Reid decries 'Charlie Brown theory of government' in the Senate

Senate Majority Leader Harry Reid (D-Nev.) decried on Thursday the "Charlie Brown theory of government" that, he said, has plagued the Senate this year.

Reid knocked Senate Republicans for forcing delays to many of Democrats' top legislative priorities in the past year, making reference to a famed running joke in the "Peanuts" comic strip.

"I've been terribly disappointed by the Charlie Brown theory of government around here," Reid said at the Capitol during a press conference on the state aid bill the Senate will pass later Thursday.

Reid was referencing the famous gag in the comic strip in which the main character, Charlie Brown, repeatedly places trust in his friend, Lucy, to hold a football he's about to kick. Every time, Lucy pulls away the football at the last minute, leaving Charlie Brown to take a comical tumble.

A Senate GOP aide joked: "I don’t get it — Is Reid comparing himself to Charlie Brown, Lucy or the football?"

Democrats have repeatedly expressed exhaustion at their Republican colleagues for allegedly playing games with a number of bills, forcing drawn-out debates and additional votes on pieces of legislation.

"We're working through the work that we have," said Reid, who noted that the Senate could wrap up its work today.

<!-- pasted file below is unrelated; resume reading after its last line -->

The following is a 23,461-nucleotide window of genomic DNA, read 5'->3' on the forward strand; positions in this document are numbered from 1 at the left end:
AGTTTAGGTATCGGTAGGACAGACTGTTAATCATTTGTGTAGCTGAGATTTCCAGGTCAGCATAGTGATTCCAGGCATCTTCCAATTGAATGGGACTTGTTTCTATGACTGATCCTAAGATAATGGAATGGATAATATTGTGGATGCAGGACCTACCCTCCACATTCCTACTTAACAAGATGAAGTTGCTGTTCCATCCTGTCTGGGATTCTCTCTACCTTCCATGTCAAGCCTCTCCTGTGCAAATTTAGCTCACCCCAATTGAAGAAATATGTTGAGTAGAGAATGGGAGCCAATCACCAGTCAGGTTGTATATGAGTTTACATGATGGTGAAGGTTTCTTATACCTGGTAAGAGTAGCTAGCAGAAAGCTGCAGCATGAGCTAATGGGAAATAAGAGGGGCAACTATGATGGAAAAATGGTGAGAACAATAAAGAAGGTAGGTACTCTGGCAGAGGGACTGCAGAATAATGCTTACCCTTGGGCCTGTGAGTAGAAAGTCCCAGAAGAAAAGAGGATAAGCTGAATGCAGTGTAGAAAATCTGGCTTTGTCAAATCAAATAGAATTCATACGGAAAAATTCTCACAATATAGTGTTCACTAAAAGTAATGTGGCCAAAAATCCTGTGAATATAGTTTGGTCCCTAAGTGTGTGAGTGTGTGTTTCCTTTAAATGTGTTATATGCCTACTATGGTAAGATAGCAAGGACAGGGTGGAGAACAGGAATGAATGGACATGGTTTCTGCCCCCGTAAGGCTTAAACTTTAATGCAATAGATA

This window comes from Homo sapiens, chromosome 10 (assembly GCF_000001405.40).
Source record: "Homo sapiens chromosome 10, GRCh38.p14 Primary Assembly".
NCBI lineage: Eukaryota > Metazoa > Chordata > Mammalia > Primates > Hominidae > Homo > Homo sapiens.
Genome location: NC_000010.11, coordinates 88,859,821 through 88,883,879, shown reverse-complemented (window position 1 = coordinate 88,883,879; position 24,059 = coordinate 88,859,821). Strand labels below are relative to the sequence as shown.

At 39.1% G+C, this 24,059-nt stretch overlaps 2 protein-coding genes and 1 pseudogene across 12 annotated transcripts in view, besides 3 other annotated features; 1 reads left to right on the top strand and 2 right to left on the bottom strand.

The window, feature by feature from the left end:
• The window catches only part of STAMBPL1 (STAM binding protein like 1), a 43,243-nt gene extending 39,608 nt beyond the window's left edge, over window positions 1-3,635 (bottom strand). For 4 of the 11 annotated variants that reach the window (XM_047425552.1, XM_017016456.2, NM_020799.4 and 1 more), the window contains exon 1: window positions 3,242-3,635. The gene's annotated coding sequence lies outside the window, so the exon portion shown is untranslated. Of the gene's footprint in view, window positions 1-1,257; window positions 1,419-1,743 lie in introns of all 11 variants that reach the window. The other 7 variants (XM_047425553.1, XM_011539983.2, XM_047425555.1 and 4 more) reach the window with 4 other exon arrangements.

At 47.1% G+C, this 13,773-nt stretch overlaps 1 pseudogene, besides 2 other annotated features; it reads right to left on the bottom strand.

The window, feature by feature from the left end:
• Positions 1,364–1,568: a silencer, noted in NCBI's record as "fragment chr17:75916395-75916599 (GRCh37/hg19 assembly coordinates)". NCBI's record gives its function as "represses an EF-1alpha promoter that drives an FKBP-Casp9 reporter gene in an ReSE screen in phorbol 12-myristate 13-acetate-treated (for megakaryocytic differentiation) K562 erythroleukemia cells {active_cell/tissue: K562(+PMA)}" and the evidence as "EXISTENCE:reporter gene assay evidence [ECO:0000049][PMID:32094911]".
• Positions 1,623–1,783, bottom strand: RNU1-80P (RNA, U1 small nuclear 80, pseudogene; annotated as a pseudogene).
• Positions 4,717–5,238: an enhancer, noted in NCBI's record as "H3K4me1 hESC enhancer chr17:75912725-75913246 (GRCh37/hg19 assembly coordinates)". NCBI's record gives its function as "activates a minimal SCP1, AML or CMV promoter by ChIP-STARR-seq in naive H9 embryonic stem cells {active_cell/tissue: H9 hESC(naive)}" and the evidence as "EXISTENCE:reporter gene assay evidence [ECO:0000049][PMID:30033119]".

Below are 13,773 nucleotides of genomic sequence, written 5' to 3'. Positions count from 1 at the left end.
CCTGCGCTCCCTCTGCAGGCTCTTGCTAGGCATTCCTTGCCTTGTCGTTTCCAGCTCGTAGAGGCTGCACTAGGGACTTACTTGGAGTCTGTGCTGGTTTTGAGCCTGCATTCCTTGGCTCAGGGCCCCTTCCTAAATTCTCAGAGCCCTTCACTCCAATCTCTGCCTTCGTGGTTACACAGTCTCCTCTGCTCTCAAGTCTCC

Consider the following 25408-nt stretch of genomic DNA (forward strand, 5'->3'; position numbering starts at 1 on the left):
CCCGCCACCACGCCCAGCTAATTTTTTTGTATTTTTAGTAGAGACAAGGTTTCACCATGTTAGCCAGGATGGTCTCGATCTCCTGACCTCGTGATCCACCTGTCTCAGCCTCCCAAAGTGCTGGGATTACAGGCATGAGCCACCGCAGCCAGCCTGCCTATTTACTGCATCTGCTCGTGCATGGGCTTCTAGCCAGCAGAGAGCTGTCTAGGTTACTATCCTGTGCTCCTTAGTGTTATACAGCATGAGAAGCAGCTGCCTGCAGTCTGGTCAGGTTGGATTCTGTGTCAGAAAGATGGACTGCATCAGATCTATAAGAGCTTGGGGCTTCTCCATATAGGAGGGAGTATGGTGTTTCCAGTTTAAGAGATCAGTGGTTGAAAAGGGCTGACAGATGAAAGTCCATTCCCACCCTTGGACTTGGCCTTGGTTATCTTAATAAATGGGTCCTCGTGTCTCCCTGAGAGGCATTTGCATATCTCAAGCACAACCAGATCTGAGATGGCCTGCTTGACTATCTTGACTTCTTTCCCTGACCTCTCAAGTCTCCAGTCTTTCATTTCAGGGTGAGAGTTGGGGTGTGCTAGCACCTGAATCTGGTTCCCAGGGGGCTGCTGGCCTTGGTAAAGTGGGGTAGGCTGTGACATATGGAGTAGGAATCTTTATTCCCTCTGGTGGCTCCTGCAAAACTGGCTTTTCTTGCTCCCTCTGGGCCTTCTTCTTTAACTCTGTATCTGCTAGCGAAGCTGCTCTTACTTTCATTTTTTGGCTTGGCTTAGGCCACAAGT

The top Senate Democrat said he expected senators to approve a state aid bill on Thursday after voting on two measures from Sen. Jim DeMint (R-S.C.) having to deal with expiring tax cuts. Reid said that he'd also try to get unanimous consent to move toward approving settlement money with black farmers.

Reid expressed frustration, though, that a small-business package and child-nutrition bill would likely have to wait until after the recess. Reid said he had the votes for those but felt it was more productive to cajole colleagues over those items, rather than trying to force a vote before the Senate wraps up its work for the month.

"Time is very valuable to everyone and a lot of times you save time by not just using brute force to move forward," he said.